Figure 1: Gene alterations of corresponding loss and gain for the 8 genes in the final model that predict tumor (odds ratio > 1) and non-tumor (odds ratio < 1) (Table 1) and 95% CI (Confidence Interval). Norm: normal copy number.


Figure 2: Gene alterations (Table 2) that predict tumor with odds ratio >1 and 95% CI (Confidence Interval). Norm: normal copy number.


Figure 3: Gene alterations (Table 3) that predict non-tumor with odds ratio <1 and 95% CI (Confidence Interval). Norm: normal copy number.

Effect Chromosome Odds Ratio Estimate Lower CL* Upper CL
TFF1  Loss vs. Normal 21q22.3 3.019 1.514 6.02
TFF1 Gain vs. Normal   0.08 0.024 0.268
PRKDC Loss vs. Normal 8q11 0.276 0.11 0.692
PRKDC Gain vs. Normal   5.449 2.09 14.206
MYC Loss vs. Normal 8q24.12 0.221 0.097 0.503
MYC Gain vs. Normal   2.218 1.136 4.332
LTA Loss vs. Normal 6p21.3 2.156 1.172 3.965
LTA Gain vs. Normal   0.266 0.108 0.655
IL2 Loss vs. Normal 4q26 3.697 1.774 7.705
IL2 Gain vs. Normal   0.149 0.055 0.407
FGFR1 Loss vs. Normal 8p21 0.275 0.126 0.598
FGFR1 Gain vs. Normal   5.555 1.689 18.267
CTNNB1 Loss vs. Normal 3p22 2.682 1.394 5.162
CTNNB1 Gain vs. Normal   0.323 0.147 0.71
CDKN2A Loss vs. Normal 9p21 1.845 1.013 3.362
CDKN2A Gain vs. Normal   0.14 0.056 0.35

Table 1: Genes with corresponding loss and gain that predict tumor and non-tumor.

Effect Chromosome Odds Ratio Estimate Lower CL* Upper CL
PTP4A3 Loss vs. Normal 8q24.3 0.493 0.214 1.135
PTP4A3 Gain vs. Normal   12.158 3.461 42.71
LMO2 Loss vs. Normal 11p13 4.977 2.16 11.466
LMO2 Gain vs. Normal   0.573 0.205 1.607
FGF3 Loss vs. Normal 11q13 0.882 0.447 1.741
FGF3 Gain vs. Normal   7.819 3.286 18.604
CDKN2B Loss vs. Normal 9p21 3.256 1.676 6.325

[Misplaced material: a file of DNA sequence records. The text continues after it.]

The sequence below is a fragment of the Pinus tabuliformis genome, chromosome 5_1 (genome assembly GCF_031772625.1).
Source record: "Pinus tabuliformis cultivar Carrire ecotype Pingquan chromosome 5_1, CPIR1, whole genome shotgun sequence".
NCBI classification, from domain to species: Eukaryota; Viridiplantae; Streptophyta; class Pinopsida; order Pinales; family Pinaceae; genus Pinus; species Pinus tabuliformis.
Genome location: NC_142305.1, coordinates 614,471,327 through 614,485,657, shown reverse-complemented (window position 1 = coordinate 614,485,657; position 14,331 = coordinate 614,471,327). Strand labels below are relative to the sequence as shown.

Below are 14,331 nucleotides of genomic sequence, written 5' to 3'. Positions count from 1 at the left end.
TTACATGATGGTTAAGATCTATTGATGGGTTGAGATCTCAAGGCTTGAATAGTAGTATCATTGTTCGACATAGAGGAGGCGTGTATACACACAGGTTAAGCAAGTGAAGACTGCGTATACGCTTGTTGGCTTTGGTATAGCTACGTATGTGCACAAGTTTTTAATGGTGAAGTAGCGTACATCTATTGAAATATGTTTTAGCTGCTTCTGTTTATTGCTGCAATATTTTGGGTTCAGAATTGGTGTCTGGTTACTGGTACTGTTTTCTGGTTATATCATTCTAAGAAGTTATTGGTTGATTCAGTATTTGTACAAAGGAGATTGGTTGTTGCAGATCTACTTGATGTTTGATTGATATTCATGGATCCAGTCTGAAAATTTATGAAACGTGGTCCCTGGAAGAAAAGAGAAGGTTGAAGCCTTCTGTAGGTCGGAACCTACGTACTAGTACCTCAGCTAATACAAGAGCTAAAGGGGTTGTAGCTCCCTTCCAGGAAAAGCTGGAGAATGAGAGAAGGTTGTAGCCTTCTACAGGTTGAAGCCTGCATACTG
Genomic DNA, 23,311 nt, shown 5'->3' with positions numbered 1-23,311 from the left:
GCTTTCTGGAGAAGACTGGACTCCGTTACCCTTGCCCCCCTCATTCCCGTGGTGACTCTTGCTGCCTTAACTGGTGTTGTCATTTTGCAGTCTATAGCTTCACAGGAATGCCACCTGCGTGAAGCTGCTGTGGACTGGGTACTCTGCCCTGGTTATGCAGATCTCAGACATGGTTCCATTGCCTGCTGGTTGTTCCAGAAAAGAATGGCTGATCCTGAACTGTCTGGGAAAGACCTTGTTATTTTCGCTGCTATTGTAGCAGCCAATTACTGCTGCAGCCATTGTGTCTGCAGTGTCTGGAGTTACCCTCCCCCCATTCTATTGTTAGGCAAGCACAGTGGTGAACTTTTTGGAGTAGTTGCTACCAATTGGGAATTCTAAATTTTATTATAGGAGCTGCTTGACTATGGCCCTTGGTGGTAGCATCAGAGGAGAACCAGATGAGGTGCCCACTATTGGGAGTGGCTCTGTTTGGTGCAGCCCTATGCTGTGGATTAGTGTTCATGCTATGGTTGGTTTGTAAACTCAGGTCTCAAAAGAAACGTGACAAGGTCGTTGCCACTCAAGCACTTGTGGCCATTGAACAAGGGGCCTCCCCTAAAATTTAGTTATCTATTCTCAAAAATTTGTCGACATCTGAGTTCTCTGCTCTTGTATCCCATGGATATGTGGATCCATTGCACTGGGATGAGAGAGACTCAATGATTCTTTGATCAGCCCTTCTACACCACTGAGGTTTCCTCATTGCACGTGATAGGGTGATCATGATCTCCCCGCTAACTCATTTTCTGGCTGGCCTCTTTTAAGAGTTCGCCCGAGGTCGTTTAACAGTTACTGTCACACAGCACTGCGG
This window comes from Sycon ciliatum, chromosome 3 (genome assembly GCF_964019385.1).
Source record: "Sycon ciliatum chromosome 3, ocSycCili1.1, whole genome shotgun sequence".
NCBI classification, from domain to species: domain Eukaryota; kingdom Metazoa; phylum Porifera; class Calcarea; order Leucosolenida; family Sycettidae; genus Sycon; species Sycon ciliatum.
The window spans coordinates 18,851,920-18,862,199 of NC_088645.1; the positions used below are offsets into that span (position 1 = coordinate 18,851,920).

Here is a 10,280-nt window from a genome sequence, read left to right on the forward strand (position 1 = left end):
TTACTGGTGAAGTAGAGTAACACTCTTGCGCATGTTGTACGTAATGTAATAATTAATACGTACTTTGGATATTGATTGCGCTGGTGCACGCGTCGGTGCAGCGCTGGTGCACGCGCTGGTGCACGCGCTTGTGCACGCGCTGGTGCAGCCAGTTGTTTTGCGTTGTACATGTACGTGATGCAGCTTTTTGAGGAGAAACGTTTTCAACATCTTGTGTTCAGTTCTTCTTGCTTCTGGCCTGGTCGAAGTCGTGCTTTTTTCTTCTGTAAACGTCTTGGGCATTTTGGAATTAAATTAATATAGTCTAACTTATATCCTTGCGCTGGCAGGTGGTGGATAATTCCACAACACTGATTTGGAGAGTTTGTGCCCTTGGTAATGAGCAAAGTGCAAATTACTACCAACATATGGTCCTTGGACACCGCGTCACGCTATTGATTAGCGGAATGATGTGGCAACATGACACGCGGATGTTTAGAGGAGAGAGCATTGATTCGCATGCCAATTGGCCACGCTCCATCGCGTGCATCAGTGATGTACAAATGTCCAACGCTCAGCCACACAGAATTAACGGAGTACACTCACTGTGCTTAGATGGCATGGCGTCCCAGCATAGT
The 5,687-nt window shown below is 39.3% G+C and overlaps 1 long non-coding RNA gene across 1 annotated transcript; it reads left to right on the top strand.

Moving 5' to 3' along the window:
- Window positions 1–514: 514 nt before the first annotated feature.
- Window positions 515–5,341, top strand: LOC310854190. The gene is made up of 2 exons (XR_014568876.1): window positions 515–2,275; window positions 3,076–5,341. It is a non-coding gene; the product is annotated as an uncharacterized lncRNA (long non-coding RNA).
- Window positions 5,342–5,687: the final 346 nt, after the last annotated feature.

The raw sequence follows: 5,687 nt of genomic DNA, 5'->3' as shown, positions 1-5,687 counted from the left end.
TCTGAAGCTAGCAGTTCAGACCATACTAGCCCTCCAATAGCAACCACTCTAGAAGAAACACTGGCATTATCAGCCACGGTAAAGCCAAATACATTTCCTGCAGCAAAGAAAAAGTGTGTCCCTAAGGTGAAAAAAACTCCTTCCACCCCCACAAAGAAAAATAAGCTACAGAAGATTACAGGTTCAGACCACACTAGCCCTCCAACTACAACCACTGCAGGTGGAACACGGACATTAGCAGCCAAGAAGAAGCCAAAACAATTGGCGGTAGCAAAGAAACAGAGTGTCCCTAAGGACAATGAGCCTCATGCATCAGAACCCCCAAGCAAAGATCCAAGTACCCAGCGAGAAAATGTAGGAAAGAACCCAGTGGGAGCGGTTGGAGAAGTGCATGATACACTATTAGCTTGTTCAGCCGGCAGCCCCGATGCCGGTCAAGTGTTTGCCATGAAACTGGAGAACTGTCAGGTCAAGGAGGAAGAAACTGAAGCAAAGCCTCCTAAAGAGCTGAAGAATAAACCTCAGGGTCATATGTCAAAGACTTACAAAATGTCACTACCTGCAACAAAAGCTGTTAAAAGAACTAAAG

CDKN2B Gain vs. Normal   1.168 0.442 3.087
BCL6 Loss vs. Normal 3q27 0.55 0.27 1.12
BCL6 Gain vs. Normal   8.989 3.155 25.612

Table 2: Genes with loss or gain that predict tumor (highlighted in bold).

Effect Chromosome Odds Ratio Estimate Lower CL* Upper CL
STCH Loss vs. Normal 21q11.1 1.788 0.833 3.839
STCH Gain vs. Normal   0.124 0.043 0.359
CCND1 Loss vs. Normal 11q13 0.403 0.22 0.736
CCND1 Gain vs. Normal   1.239 0.634 2.421
BAK1 Loss vs. Normal 6p21.3 0.262 0.103 0.666
BAK1 Gain vs. Normal   0.438 0.192 0.999

Table 3: Genes with loss or gain that predict non-tumor (highlighted in bold).

Including the above mentioned 16 gene-probes into a marginal model, 9 gene-probes were significant (p<0.01) after adjusting for other variables. The ROC for the MLR 16 gene model was 0.84. Univariate analysis, followed by multivariable modeling resulted in forty-three (43) candidate genes with individual effects (p<0.01), and 8 genes, AR, BCL6 (3q27), CDKN2B (9p21), FGF3 (11q13), IL2 (4q26), c-MYC (8q24.12), PTP4A3 (8q24.3), and NTF, that remained in the final multivariable model with p<0.01 respectively with an ROC of 0.81. Of those 8 gene-probes in the final MLR model, 6 probes, except AR and NTF, were also retained in the final CLR model.


Our study illustrates that gene copy number alterations can distinguish malignant tumor from the non-tumor tissue samples (pathologically defined normal tissues). Excluding the benign lesions from non-tumor, the model remained the same. A limitation of this study is that it was conducted on tumor and non-tumor tissue from a cancer cohort. Regardless, multivariate models clearly detected significant differences between tumor and non-tumor tissue samples, keeping in mind that “normal” tissues in a malignant environment may be contaminated. The availability of 47% of tumor samples and 39% non-tumor samples from separate tissue blocks, with only 14% of tumor and non-tumor samples from the same tissue block was an important factor in minimizing this contamination. The resultant gene based model is therefore more representative of the clinical setting with potential to determine tumor-specific risk profiles in biopsies of patients without a clinical diagnosis of HNSCC.

The multiple 16 gene-probe CLR model demonstrated excellent predictive ability to discriminate tumor from non-tumor (ROC=0.94 based on observed data and 0.96 based on 10-fold validation), and is a significant improvement when compared to a single gene model such as BAK1, CCD1 or STCH (with observed ROC as 0.67, 0.68, or 0.68, respectively). The multiple gene-probes model undoubtedly requires validation in an independent cohort with similar patient characteristics.